Tom Harrell, |
(RCA Victor, 1999)
If you've ever found yourself wishing that Miles Davis and Gil Evans could come back to life and get inside the studio for just one more session, you'll find your wish very nearly granted with Tom Harrell's new and magical album, Time's Mirror. This is jazz at its most glorious and most lovely.
Harrell, who has paid his dues for years, (but who I saw for the first time several years ago playing trumpet with Phil Woods), has recorded two previous solo albums for RCA: Labyrinth and The Art of Rhythm, both of which reveal his impeccable taste in both tunes and in finding just the right notes and silences to attain the desired effect. Time's Mirror is another brilliant and different step for this brass genius.
Harrell plays here with a big band put together for just this session, and what a band it is. The perfection of their ensemble work makes them sound like they've been playing together for fifty years, but with constant freshness and innovation. Most of these arrangements were actually written by Harrell back in the '60s, so you won't be hearing anything that's going to puzzle your ears too much, making this the perfect CD for listeners new to jazz. It should win converts the same way that the Davis/Evans records did back in the '50s and '60s.
The first track, a Harrell original called "Shapes," shows off the band's sweet, sharp and crisp intonation right out of the gate. It's also blessed by immaculate solos that would be right at home in smaller group jazz, centered by Harrell's own priceless voice. The big band comes screaming back at the end. The standard, "Autumn Leaves," starts out with a real swinging, '60s Basie feel. Though many of these players are known for their solo work, they play ensemble brilliantly, as though they realize that not only is every voice important, but how every voice blends with the next is even more so. The ascending brass figures, for example, are just so clean and together that it's like one player with many voices.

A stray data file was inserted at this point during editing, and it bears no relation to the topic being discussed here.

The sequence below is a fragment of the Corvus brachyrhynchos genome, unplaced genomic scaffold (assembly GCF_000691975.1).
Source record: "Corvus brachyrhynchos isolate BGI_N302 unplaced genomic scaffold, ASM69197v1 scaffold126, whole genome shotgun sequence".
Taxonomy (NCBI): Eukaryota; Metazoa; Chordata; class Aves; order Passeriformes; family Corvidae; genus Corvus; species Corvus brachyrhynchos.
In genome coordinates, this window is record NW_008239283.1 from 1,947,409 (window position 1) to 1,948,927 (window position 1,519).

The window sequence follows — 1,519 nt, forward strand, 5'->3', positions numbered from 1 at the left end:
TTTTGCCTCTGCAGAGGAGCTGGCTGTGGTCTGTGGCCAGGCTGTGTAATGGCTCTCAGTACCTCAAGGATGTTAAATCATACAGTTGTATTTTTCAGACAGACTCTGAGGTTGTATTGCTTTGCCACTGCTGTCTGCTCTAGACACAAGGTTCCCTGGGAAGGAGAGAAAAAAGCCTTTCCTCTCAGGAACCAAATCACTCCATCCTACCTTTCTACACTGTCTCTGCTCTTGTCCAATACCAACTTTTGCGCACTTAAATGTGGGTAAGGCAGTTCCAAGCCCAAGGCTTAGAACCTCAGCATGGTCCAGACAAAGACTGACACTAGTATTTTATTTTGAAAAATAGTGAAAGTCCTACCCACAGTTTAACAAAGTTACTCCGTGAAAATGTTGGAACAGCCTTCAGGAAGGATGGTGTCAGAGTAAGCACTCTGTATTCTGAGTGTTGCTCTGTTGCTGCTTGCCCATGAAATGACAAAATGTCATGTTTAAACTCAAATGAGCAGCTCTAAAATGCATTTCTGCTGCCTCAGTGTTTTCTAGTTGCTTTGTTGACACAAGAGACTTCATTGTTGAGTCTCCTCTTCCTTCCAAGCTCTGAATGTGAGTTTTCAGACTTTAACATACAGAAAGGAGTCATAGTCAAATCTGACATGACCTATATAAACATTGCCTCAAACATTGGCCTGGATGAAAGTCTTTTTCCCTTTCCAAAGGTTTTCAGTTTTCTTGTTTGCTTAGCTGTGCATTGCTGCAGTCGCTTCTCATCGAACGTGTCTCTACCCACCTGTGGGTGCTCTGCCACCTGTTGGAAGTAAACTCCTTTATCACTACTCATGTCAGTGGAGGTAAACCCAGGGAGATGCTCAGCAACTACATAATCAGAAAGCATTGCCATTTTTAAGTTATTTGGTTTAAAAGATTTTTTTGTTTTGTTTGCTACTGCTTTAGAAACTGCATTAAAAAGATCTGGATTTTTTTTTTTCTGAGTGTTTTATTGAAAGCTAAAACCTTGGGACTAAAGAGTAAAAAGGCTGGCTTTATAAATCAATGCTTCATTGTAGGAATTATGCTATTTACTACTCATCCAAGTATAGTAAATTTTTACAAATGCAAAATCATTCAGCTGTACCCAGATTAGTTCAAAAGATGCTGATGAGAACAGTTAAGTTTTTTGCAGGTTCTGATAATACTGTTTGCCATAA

"Daily News," another Harrell original, has a real Miles 'n Gil feel, being a horn solo with the band comping beautifully under the leader. Johnny Mercer's "Dream" becomes a musical dream in Harrell's chart, as varied musical images creep in, rendering the whole landscape slightly askew, with oddities glimpsed from the corner of the eye. Harrell's solo floats in just long enough to bring the dream to a whispery end. A Charlie Parker tune, "Chasin' the Bird," is next, a bright ensemble piece with interweaving lines and a great, right-hand, Bud Powell style solo from pianist Xavier Davis. Harrell's solo bows to the bopsters with a few bop cliches, but twisted just enough to make them notably Harrell. He proves himself here, as elsewhere, a very tasteful and intelligent player, never approaching histrionics or volume or power for its own sake, but knowing, like Miles, that the notes you don't play are often as important as those you do.
"Sao Paulo" is a Latin-tinged Harrell tune, featuring another sweet solo by Xavier Davis, and a warm and ebullient alto sax solo by Mark Gross. The title track is next, and Miles' shadow looms long in this soft, understated, almost minimalist piece, that features a gorgeous Don Braden tenor solo. "Train Shuffle" shuffles us to the album's end with a bouncy and rhythmic arrangement.
The impression given by Time's Mirror is that of a really classic album from 1964. Harrell's arrangements, even the newer ones, are very much in the finest tradition of that period. But believe me, that's not a criticism. This isn't neoclassicist jazz. There's no trace here of young lions pretending to be the hard boppers of the '50s and '60s.
No, this is the real deal, written and played by a man who lived through those times, kept these charts, and "pondered them in his heart," until the time was right and planets had rolled around again. Like the very best jazz, past, present, and future, Time's Mirror is timeless.